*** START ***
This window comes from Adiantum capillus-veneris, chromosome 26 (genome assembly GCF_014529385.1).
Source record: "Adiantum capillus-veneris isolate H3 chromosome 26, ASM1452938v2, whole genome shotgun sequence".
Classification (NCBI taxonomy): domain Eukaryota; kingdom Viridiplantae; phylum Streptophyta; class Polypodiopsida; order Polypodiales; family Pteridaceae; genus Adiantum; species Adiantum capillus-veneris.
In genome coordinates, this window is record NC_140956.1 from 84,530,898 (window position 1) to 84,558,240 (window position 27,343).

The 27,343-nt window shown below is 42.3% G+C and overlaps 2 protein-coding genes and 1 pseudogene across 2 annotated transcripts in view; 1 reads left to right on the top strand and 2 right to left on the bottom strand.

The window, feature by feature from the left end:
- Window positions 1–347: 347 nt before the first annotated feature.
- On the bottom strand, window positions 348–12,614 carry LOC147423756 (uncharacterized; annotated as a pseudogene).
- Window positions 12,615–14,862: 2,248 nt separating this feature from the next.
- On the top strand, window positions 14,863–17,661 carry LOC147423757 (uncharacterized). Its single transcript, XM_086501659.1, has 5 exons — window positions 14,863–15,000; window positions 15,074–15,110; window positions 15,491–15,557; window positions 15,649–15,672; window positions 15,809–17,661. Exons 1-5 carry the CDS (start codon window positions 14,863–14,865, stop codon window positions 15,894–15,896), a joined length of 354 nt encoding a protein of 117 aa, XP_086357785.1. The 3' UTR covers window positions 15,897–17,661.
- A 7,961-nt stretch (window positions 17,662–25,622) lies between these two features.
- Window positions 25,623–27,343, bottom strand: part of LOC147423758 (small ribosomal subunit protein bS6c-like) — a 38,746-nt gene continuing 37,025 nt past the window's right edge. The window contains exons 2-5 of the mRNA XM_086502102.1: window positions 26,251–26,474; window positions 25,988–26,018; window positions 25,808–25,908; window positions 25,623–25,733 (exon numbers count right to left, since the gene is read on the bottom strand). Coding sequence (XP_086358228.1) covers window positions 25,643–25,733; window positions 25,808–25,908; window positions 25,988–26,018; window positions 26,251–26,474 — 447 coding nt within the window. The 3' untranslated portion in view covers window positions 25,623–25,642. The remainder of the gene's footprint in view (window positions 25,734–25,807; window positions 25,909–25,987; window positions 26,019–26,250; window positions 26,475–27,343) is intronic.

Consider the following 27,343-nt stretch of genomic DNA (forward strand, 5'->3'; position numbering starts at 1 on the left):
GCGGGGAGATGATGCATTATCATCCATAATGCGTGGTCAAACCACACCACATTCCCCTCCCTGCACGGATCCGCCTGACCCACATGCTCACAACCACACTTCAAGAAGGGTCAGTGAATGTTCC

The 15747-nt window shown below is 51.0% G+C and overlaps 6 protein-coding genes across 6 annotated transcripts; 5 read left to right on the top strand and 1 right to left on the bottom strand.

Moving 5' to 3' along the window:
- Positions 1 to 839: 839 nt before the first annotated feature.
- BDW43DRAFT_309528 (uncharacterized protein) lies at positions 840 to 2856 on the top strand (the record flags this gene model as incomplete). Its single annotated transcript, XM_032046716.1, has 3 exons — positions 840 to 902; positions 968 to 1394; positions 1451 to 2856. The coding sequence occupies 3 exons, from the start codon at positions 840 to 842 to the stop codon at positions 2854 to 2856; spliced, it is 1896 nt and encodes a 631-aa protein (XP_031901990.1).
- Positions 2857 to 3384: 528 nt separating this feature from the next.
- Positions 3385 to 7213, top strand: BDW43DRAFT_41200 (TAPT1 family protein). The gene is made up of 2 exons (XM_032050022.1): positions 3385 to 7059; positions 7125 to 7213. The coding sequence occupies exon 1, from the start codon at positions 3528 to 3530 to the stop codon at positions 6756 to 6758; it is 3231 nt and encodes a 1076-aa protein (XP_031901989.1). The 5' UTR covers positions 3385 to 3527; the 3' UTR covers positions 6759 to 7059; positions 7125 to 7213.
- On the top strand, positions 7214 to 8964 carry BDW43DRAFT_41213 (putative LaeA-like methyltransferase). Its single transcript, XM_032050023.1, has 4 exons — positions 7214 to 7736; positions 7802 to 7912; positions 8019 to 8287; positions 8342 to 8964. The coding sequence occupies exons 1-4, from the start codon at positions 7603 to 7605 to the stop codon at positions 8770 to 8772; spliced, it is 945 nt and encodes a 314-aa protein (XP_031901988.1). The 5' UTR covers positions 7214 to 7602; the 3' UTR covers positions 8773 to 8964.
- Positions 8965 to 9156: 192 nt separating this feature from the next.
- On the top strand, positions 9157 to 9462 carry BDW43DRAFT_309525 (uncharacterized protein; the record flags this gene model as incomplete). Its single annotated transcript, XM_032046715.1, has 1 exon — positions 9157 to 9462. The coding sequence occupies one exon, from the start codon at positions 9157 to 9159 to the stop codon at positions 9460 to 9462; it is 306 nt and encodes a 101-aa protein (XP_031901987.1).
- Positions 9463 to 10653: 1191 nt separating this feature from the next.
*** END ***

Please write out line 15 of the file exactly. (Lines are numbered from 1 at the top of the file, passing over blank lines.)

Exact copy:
The 15747-nt window shown below is 51.0% G+C and overlaps 6 protein-coding genes across 6 annotated transcripts; 5 read left to right on the top strand and 1 right to left on the bottom strand.